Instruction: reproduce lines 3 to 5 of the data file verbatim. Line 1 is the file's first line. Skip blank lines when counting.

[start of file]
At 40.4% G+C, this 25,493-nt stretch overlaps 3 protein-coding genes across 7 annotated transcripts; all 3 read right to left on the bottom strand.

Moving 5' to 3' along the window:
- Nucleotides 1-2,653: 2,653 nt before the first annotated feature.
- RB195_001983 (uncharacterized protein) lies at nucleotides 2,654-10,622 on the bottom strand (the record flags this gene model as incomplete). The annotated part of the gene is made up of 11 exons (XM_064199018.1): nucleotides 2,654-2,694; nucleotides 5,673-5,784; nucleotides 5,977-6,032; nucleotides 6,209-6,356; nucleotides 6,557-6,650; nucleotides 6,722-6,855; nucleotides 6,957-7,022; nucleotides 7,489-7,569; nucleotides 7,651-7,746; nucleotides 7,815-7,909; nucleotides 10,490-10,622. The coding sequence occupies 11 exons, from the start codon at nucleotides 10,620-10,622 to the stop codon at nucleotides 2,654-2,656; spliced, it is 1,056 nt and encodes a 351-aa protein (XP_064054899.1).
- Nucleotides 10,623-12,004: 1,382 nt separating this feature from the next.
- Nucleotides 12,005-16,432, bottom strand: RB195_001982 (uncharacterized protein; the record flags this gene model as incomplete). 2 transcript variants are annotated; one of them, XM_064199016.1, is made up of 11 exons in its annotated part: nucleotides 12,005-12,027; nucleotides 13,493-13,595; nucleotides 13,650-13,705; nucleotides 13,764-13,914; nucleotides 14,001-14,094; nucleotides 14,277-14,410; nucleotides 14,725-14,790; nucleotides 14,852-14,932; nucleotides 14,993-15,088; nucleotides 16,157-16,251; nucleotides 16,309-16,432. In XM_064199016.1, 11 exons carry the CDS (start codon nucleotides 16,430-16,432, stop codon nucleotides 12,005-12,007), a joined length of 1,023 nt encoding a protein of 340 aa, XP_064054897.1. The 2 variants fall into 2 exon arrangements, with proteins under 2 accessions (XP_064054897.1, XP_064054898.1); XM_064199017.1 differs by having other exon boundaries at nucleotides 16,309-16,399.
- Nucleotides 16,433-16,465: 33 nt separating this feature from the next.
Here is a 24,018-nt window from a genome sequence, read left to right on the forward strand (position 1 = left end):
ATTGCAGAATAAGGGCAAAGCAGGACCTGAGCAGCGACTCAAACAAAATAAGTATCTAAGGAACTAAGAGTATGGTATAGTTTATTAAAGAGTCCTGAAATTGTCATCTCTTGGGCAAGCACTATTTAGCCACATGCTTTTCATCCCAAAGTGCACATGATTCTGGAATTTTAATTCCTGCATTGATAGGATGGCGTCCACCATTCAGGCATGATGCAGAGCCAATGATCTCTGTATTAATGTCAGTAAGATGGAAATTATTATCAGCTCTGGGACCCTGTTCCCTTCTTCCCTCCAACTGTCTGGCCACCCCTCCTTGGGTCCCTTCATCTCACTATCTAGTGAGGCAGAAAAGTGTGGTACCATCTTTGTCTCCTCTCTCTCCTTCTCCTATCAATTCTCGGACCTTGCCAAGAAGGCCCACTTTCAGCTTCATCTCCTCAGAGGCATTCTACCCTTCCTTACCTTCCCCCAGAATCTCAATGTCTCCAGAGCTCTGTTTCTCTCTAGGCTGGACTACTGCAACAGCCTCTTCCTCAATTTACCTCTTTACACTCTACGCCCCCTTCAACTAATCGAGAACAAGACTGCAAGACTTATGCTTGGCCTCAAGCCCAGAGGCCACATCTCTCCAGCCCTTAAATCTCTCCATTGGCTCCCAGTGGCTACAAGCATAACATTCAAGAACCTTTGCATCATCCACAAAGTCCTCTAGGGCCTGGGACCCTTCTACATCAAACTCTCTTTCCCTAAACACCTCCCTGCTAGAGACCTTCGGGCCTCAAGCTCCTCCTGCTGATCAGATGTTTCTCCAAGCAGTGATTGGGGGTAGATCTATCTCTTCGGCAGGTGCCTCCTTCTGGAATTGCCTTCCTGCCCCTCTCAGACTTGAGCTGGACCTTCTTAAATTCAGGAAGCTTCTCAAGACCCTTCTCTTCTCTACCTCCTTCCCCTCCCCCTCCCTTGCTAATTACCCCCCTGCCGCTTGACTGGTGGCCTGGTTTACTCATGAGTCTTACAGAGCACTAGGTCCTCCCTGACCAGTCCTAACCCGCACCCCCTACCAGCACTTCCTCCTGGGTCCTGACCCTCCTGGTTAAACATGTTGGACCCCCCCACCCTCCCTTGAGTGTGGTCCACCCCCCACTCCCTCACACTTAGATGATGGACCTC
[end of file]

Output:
- Nucleotides 1-2,653: 2,653 nt before the first annotated feature.
- RB195_001983 (uncharacterized protein) lies at nucleotides 2,654-10,622 on the bottom strand (the record flags this gene model as incomplete). The annotated part of the gene is made up of 11 exons (XM_064199018.1): nucleotides 2,654-2,694; nucleotides 5,673-5,784; nucleotides 5,977-6,032; nucleotides 6,209-6,356; nucleotides 6,557-6,650; nucleotides 6,722-6,855; nucleotides 6,957-7,022; nucleotides 7,489-7,569; nucleotides 7,651-7,746; nucleotides 7,815-7,909; nucleotides 10,490-10,622. The coding sequence occupies 11 exons, from the start codon at nucleotides 10,620-10,622 to the stop codon at nucleotides 2,654-2,656; spliced, it is 1,056 nt and encodes a 351-aa protein (XP_064054899.1).
- Nucleotides 10,623-12,004: 1,382 nt separating this feature from the next.